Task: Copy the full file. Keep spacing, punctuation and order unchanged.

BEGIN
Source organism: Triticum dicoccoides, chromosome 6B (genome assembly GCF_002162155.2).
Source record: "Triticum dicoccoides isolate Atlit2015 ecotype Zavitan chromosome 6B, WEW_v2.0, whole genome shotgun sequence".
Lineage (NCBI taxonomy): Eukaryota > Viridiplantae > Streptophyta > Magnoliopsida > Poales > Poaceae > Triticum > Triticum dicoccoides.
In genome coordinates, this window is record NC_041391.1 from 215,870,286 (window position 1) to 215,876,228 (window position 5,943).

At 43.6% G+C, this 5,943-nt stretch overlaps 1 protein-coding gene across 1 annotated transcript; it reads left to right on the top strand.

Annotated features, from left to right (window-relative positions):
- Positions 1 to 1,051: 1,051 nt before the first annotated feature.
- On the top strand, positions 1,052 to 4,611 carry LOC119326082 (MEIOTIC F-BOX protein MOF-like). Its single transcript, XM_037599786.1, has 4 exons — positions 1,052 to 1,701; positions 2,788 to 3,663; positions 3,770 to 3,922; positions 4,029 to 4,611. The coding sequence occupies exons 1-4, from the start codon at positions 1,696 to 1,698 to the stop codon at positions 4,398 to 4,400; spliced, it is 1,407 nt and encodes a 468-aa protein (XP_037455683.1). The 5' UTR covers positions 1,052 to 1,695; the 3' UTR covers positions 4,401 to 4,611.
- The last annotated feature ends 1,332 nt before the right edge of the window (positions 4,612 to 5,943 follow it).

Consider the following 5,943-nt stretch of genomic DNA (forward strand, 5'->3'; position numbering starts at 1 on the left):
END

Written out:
Source organism: Triticum dicoccoides, chromosome 6B (genome assembly GCF_002162155.2).
Source record: "Triticum dicoccoides isolate Atlit2015 ecotype Zavitan chromosome 6B, WEW_v2.0, whole genome shotgun sequence".
Lineage (NCBI taxonomy): Eukaryota > Viridiplantae > Streptophyta > Magnoliopsida > Poales > Poaceae > Triticum > Triticum dicoccoides.
In genome coordinates, this window is record NC_041391.1 from 215,870,286 (window position 1) to 215,876,228 (window position 5,943).

At 43.6% G+C, this 5,943-nt stretch overlaps 1 protein-coding gene across 1 annotated transcript; it reads left to right on the top strand.

Annotated features, from left to right (window-relative positions):
- Positions 1 to 1,051: 1,051 nt before the first annotated feature.
- On the top strand, positions 1,052 to 4,611 carry LOC119326082 (MEIOTIC F-BOX protein MOF-like). Its single transcript, XM_037599786.1, has 4 exons — positions 1,052 to 1,701; positions 2,788 to 3,663; positions 3,770 to 3,922; positions 4,029 to 4,611. The coding sequence occupies exons 1-4, from the start codon at positions 1,696 to 1,698 to the stop codon at positions 4,398 to 4,400; spliced, it is 1,407 nt and encodes a 468-aa protein (XP_037455683.1). The 5' UTR covers positions 1,052 to 1,695; the 3' UTR covers positions 4,401 to 4,611.
- The last annotated feature ends 1,332 nt before the right edge of the window (positions 4,612 to 5,943 follow it).

Consider the following 5,943-nt stretch of genomic DNA (forward strand, 5'->3'; position numbering starts at 1 on the left):